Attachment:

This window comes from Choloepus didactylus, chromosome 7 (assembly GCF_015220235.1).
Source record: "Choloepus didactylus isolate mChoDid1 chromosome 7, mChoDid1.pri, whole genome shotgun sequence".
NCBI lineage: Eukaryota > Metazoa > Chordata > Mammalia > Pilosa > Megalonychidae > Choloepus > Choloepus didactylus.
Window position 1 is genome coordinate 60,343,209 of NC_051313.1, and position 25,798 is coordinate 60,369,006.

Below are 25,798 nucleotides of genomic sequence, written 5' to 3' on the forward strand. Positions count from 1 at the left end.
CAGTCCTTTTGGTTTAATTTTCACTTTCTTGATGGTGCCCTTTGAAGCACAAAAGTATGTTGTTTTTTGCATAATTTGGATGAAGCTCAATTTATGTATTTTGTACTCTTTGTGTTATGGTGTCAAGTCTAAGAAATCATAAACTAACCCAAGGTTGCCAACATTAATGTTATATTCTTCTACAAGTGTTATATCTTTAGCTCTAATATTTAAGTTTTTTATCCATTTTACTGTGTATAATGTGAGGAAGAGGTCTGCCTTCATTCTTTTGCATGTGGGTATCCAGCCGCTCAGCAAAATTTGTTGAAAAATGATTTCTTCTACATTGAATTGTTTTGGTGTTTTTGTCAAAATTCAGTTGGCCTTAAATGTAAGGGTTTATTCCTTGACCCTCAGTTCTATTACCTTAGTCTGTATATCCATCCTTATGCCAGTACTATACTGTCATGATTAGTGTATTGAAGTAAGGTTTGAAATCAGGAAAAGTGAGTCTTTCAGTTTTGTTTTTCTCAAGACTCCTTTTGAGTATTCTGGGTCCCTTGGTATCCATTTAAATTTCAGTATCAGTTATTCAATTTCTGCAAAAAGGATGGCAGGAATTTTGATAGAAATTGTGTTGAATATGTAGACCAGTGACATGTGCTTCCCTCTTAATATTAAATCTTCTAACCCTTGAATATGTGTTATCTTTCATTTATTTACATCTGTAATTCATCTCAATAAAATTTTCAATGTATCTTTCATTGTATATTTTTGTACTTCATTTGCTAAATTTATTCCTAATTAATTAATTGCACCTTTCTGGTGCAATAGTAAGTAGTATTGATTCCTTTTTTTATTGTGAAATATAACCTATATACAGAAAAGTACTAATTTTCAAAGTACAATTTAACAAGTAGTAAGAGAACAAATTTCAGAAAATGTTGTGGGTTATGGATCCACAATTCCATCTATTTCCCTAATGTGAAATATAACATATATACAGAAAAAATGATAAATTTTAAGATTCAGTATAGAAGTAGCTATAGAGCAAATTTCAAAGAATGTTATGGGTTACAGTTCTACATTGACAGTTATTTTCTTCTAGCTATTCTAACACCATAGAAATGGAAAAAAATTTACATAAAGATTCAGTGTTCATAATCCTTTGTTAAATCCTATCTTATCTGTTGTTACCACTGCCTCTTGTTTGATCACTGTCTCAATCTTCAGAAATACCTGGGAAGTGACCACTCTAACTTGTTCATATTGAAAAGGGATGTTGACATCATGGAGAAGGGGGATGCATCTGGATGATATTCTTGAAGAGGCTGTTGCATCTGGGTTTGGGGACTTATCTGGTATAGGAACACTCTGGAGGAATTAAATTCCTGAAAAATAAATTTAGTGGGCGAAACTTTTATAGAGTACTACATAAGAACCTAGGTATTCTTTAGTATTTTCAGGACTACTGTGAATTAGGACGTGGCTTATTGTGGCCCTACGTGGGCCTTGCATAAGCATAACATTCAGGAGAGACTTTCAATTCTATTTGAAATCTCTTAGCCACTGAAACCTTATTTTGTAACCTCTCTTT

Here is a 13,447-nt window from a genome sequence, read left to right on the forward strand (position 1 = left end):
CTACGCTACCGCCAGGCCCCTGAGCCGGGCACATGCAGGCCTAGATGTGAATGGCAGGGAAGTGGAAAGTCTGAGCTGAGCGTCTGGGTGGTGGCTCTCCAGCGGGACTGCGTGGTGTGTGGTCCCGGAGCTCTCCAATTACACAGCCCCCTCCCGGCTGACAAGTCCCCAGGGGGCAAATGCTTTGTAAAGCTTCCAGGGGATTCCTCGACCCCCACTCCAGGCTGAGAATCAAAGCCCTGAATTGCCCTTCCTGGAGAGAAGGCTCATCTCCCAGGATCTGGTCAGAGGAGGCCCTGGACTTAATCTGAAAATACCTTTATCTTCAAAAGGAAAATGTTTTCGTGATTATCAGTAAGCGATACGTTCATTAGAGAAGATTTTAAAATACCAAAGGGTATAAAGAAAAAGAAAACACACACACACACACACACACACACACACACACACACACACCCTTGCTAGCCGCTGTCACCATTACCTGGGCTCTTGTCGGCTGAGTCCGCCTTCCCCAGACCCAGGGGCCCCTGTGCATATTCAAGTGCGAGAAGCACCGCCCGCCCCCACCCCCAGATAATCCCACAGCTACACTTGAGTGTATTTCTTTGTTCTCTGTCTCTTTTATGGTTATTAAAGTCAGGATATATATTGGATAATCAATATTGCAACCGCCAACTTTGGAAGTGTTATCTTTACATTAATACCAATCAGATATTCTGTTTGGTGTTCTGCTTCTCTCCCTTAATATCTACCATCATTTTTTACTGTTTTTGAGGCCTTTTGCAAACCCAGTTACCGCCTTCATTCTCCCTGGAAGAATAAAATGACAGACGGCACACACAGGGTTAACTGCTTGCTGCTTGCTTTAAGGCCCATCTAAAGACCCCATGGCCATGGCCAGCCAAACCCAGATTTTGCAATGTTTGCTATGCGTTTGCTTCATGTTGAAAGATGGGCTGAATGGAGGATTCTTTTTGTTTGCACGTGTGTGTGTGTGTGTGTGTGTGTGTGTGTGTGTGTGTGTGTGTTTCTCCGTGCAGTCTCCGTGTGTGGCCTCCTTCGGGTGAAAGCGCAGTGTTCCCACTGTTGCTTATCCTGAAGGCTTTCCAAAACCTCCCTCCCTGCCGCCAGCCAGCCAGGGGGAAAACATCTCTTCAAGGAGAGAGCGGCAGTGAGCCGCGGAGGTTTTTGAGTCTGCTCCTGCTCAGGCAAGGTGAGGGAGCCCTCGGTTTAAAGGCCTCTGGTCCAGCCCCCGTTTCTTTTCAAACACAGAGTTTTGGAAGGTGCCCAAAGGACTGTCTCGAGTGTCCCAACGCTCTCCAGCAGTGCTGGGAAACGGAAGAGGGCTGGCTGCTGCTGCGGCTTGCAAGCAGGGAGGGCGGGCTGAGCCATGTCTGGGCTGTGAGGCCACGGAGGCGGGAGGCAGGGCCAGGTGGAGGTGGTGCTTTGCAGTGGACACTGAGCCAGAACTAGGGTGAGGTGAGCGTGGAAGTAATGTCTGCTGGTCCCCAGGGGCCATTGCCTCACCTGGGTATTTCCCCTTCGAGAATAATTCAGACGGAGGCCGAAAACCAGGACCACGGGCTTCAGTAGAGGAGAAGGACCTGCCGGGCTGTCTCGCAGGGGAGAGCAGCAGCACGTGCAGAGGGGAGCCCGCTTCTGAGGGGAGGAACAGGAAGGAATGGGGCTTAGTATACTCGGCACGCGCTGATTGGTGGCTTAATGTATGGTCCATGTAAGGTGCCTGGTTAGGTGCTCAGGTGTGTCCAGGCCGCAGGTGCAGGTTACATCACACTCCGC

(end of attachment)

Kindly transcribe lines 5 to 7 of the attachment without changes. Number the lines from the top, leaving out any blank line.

Below are 25,798 nucleotides of genomic sequence, written 5' to 3' on the forward strand. Positions count from 1 at the left end.
CAGTCCTTTTGGTTTAATTTTCACTTTCTTGATGGTGCCCTTTGAAGCACAAAAGTATGTTGTTTTTTGCATAATTTGGATGAAGCTCAATTTATGTATTTTGTACTCTTTGTGTTATGGTGTCAAGTCTAAGAAATCATAAACTAACCCAAGGTTGCCAACATTAATGTTATATTCTTCTACAAGTGTTATATCTTTAGCTCTAATATTTAAGTTTTTTATCCATTTTACTGTGTATAATGTGAGGAAGAGGTCTGCCTTCATTCTTTTGCATGTGGGTATCCAGCCGCTCAGCAAAATTTGTTGAAAAATGATTTCTTCTACATTGAATTGTTTTGGTGTTTTTGTCAAAATTCAGTTGGCCTTAAATGTAAGGGTTTATTCCTTGACCCTCAGTTCTATTACCTTAGTCTGTATATCCATCCTTATGCCAGTACTATACTGTCATGATTAGTGTATTGAAGTAAGGTTTGAAATCAGGAAAAGTGAGTCTTTCAGTTTTGTTTTTCTCAAGACTCCTTTTGAGTATTCTGGGTCCCTTGGTATCCATTTAAATTTCAGTATCAGTTATTCAATTTCTGCAAAAAGGATGGCAGGAATTTTGATAGAAATTGTGTTGAATATGTAGACCAGTGACATGTGCTTCCCTCTTAATATTAAATCTTCTAACCCTTGAATATGTGTTATCTTTCATTTATTTACATCTGTAATTCATCTCAATAAAATTTTCAATGTATCTTTCATTGTATATTTTTGTACTTCATTTGCTAAATTTATTCCTAATTAATTAATTGCACCTTTCTGGTGCAATAGTAAGTAGTATTGATTCCTTTTTTTATTGTGAAATATAACCTATATACAGAAAAGTACTAATTTTCAAAGTACAATTTAACAAGTAGTAAGAGAACAAATTTCAGAAAATGTTGTGGGTTATGGATCCACAATTCCATCTATTTCCCTAATGTGAAATATAACATATATACAGAAAAAATGATAAATTTTAAGATTCAGTATAGAAGTAGCTATAGAGCAAATTTCAAAGAATGTTATGGGTTACAGTTCTACATTGACAGTTATTTTCTTCTAGCTATTCTAACACCATAGAAATGGAAAAAAATTTACATAAAGATTCAGTGTTCATAATCCTTTGTTAAATCCTATCTTATCTGTTGTTACCACTGCCTCTTGTTTGATCACTGTCTCAATCTTCAGAAATACCTGGGAAGTGACCACTCTAACTTGTTCATATTGAAAAGGGATGTTGACATCATGGAGAAGGGGGATGCATCTGGATGATATTCTTGAAGAGGCTGTTGCATCTGGGTTTGGGGACTTATCTGGTATAGGAACACTCTGGAGGAATTAAATTCCTGAAAAATAAATTTAGTGGGCGAAACTTTTATAGAGTACTACATAAGAACCTAGGTATTCTTTAGTATTTTCAGGACTACTGTGAATTAGGACGTGGCTTATTGTGGCCCTACGTGGGCCTTGCATAAGCATAACATTCAGGAGAGACTTTCAATTCTATTTGAAATCTCTTAGCCACTGAAACCTTATTTTGTAACCTCTCTTT

Here is a 13,447-nt window from a genome sequence, read left to right on the forward strand (position 1 = left end):